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Friday, August 2, 2013
School consolidation/renovation/threatened closure makes the news a lot around Lexington.
Construction chaos around one school makes it seem this is a much larger city than it is. I don’t have children but was fortunate to work around kids and experience how most of us benefit from disciplines of school and eventual work life.
To occupy that assigned seat, desk or work station can create a shared relationship to time and place, encouraging learning, production, sometimes friendship and connection to something larger than limitations of self. I once worked in a sheet metal plant where the cabinets got produced only if each person on the line did his part and fed products on to the next set of hands.
There’s a certain beauty, bonding, sometimes magic in the process of mass production and specialization that provides so much material wealth and relief from suffering. But as a critic of corresponding consumerism, encouraging use and using up lots of really good throw-away stuff, I wonder what placing so much value on efficiency, consumption, goods and gear does to what some of us think of as the human soul learning to become more conscious, cooperative and empathetic, not just rational, productive and affluent.
Homo economicus, or economic human, is a concept of humans as rational and narrowly self-interested actors who have the ability to make judgments toward their defined ends.
What’s less obvious than the need for education is how far to go to be free of all physical labor, become highly specialized, connected to the great machinery of modernity churning out what’s sometimes called turbo capitalism and hyper-individualism. That is, making and marketing anything that can be sold for profit and celebrating individual desires above needs of community, tribe or ecosystem.
Critics of broad liberal arts education suggest a well-rounded education does not necessarily lead to good-paying jobs in this modern, specialized, high-tech, interconnected world. A nephew did well financially by opting for tech school classes rather than a liberal arts degree. He may not know the difference between a Bhagavad Gita and a Quran, but he knows a field of electronics and is rewarded enough to buy a really fast motorcycle. If the purpose of life is getting from point A to destination B as quickly as possible, he may be winning.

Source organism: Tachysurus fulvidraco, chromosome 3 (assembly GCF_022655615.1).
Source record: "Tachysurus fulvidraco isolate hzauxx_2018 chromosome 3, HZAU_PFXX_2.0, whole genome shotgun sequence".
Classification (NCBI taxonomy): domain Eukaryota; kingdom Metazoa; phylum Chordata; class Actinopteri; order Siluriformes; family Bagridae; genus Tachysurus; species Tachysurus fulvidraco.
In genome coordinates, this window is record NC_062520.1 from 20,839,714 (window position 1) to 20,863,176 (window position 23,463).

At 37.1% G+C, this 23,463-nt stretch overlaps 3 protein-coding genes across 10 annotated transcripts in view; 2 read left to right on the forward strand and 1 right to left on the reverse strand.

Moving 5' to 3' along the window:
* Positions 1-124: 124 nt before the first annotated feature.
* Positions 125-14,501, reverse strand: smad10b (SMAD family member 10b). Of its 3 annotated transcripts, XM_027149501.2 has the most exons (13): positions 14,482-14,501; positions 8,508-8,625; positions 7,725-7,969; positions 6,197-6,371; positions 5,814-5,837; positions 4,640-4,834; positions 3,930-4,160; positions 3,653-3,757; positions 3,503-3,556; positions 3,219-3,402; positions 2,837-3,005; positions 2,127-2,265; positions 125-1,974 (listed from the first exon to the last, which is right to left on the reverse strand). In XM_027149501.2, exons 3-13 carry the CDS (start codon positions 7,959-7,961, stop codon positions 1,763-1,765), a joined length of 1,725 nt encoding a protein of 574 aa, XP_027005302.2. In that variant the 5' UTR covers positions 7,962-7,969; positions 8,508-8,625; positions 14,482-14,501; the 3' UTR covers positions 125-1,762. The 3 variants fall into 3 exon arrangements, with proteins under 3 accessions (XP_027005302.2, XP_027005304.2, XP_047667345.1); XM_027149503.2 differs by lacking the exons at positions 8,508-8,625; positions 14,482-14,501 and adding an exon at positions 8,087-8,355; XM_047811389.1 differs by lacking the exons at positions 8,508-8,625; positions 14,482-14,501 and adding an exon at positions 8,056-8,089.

It’s been argued public education is often still modeled on industrial models of efficiency and mass production.
Some of us no doubt do well in straight, neat row classroom settings where giving right answers and repeating factual information is valued.
Some of us also are motivated by competition and the popularity contest to look or act according to social norms. Personally, I was never very motivated by competition, as in sports, but found in later life a love of being part of a team, crew or group, being physical and outdoors, like on construction crews or kayak trips.
I also wonder if it isn’t odd we still have an education system with children segregated by age as if the efficiency model, placing all same-size things, or people, together still produces the best output. One of the things I enjoyed about working in a children’s camp was the blurred line of age segregation. Children mixed together, often taking on roles of trying to care for, or at least understand, others.
So as construction and debates about school consolidation, who pays for what, continue, I hope we don’t lose sight of other intangibles. Slick new buildings don’t always make for better education, just as rising square footage inhabited and filled with really good stuff doesn’t often make a better home, happier individuals or a supportive family. I think it’s often the opposite.
We spend less time with each other, teach and learn less because we’re out making money to pay for that extra square footage and really nice on-sale consumer stuff. I’ve worked around construction a lot and know how we humans like to create and work together, but newer, bigger, more high-tech buildings don’t necessarily make for better education, happier individuals or beings in harmony with their environment.
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